A Stream Classification System for the Appalachian LCC
Stream classification information is essential to develop and implement flow standards and water management recommendations that will sustain aquatic biodiversity. Unfortunately, standardized information was lacking for the Appalachian landscape. The goal of this project was to develop a state-based, consistent stream classification system for aquatic ecosystems in the region.
Unifying state-based stream classifications into a single consistent system, principal investigators at The Nature Conservancy developed a hierarchical classification system and map for stream and river systems for the Appalachian LCC that represents the region’s natural flowing aquatic habitats. It represents aquatic habitat types across this region in a manner that is appropriate and useful for building ecological flow ecology relationships and other conservation planning tools.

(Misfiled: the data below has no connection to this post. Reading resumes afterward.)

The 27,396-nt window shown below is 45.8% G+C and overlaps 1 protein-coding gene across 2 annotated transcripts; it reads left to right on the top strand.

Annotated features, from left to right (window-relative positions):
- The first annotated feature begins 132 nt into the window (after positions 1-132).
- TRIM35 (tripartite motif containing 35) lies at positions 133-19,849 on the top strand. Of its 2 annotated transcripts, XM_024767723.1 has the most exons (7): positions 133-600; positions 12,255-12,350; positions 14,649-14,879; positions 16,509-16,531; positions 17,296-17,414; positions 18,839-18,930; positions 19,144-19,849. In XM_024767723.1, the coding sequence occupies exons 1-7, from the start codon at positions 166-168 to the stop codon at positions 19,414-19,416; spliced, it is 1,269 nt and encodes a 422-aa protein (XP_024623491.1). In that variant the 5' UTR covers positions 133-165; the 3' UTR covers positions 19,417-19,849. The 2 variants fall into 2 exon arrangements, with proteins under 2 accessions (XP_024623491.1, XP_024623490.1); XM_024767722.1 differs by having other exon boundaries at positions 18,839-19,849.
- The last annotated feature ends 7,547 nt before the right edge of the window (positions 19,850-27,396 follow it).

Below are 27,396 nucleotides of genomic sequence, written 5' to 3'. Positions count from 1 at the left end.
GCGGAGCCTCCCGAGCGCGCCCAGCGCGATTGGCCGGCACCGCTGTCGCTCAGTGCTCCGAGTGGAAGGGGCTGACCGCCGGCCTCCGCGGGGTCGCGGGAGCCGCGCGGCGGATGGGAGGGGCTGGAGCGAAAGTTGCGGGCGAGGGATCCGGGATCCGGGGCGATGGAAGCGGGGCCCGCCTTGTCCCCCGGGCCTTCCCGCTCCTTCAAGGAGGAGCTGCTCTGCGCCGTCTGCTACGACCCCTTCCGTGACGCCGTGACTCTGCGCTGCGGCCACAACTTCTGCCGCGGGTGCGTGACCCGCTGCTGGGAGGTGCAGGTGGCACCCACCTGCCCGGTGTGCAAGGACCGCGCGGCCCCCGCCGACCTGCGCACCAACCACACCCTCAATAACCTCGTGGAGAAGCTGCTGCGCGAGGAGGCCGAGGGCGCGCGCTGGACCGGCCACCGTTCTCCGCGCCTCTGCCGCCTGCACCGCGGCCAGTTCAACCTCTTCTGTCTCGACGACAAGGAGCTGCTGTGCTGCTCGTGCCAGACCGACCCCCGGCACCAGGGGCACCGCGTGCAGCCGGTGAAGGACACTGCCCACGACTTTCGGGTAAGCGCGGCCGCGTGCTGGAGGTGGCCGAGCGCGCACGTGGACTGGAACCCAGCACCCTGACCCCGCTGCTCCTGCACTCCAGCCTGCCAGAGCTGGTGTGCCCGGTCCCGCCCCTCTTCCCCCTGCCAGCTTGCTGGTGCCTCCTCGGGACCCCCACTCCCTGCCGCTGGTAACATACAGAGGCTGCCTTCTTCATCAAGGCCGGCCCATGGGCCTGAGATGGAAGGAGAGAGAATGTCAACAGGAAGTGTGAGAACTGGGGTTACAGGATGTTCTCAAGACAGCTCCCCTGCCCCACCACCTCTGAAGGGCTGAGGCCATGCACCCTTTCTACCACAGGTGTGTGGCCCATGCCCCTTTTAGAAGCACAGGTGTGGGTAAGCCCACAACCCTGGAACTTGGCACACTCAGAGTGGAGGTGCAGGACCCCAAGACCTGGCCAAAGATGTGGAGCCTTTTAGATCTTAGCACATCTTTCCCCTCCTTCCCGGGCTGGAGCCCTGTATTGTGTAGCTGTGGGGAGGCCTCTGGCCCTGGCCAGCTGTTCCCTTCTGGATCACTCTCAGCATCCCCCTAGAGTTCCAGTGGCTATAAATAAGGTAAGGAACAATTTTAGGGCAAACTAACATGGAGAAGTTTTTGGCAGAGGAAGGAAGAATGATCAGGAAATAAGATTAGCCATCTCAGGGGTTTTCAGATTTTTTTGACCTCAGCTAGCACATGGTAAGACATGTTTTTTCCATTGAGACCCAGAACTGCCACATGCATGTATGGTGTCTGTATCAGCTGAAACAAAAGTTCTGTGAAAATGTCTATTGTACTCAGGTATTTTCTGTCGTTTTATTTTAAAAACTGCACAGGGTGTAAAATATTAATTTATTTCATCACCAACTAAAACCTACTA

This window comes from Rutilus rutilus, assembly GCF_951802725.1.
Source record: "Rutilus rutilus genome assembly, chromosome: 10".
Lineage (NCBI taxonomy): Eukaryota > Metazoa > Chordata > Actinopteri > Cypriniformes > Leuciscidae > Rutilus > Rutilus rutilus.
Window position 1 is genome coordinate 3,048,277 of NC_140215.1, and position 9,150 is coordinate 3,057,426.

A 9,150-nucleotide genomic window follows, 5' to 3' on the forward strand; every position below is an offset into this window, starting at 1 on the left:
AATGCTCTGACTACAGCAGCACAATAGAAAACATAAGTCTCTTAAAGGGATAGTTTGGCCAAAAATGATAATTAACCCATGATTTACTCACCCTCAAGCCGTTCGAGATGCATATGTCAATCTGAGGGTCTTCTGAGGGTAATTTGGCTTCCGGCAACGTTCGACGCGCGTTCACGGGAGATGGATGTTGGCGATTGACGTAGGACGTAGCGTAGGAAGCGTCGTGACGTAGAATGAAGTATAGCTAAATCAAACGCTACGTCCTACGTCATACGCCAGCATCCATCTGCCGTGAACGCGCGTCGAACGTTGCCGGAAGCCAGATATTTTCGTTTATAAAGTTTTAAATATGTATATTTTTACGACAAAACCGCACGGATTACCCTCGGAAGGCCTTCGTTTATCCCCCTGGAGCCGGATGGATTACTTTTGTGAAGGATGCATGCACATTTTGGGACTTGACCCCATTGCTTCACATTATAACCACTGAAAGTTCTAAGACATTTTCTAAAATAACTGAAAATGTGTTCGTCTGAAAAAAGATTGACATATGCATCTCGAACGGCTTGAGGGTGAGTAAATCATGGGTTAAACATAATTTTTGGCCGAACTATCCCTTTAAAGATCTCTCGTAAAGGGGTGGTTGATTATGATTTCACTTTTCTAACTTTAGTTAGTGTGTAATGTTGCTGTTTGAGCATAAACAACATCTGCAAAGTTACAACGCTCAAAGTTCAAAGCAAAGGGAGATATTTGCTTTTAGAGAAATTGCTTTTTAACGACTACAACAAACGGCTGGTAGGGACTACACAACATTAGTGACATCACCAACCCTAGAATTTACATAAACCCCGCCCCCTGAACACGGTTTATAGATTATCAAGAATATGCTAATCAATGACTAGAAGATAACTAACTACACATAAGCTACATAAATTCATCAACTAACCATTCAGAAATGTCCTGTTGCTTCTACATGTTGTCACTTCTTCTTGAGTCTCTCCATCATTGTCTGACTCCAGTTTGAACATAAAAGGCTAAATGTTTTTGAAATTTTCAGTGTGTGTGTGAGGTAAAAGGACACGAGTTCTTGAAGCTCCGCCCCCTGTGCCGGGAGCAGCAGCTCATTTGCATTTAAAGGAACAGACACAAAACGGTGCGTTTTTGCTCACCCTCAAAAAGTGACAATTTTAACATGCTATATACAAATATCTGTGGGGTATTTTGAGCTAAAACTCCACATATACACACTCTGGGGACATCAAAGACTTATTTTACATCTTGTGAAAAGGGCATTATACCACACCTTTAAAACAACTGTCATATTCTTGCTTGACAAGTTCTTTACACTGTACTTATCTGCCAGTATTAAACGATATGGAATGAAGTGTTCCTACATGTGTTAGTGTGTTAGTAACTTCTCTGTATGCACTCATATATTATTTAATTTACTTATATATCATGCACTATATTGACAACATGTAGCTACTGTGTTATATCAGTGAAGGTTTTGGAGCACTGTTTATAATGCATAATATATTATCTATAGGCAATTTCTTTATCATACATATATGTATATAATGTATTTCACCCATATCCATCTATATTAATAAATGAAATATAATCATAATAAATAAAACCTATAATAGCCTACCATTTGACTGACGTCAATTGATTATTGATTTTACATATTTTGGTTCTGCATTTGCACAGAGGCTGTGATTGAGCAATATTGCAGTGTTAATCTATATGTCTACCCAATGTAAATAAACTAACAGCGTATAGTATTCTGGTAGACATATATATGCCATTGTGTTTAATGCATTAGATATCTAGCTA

The study includes a "Story Map" illustrating the mapped classification system for streams and rivers, a report describing the methods used to evaluate and develop the classification system, a literature review of existing stream classifications, and a GIS stream data set. The results from this project can be used to understand ecological flow relationships and inform conservation planning for aquatic biodiversity in the region.
View a video presentation by Mark Anderson and Arlene Olivero Sheldon of The Nature Conservancy, which provides an overview of The Stream Classification System research, design, and major deliverables.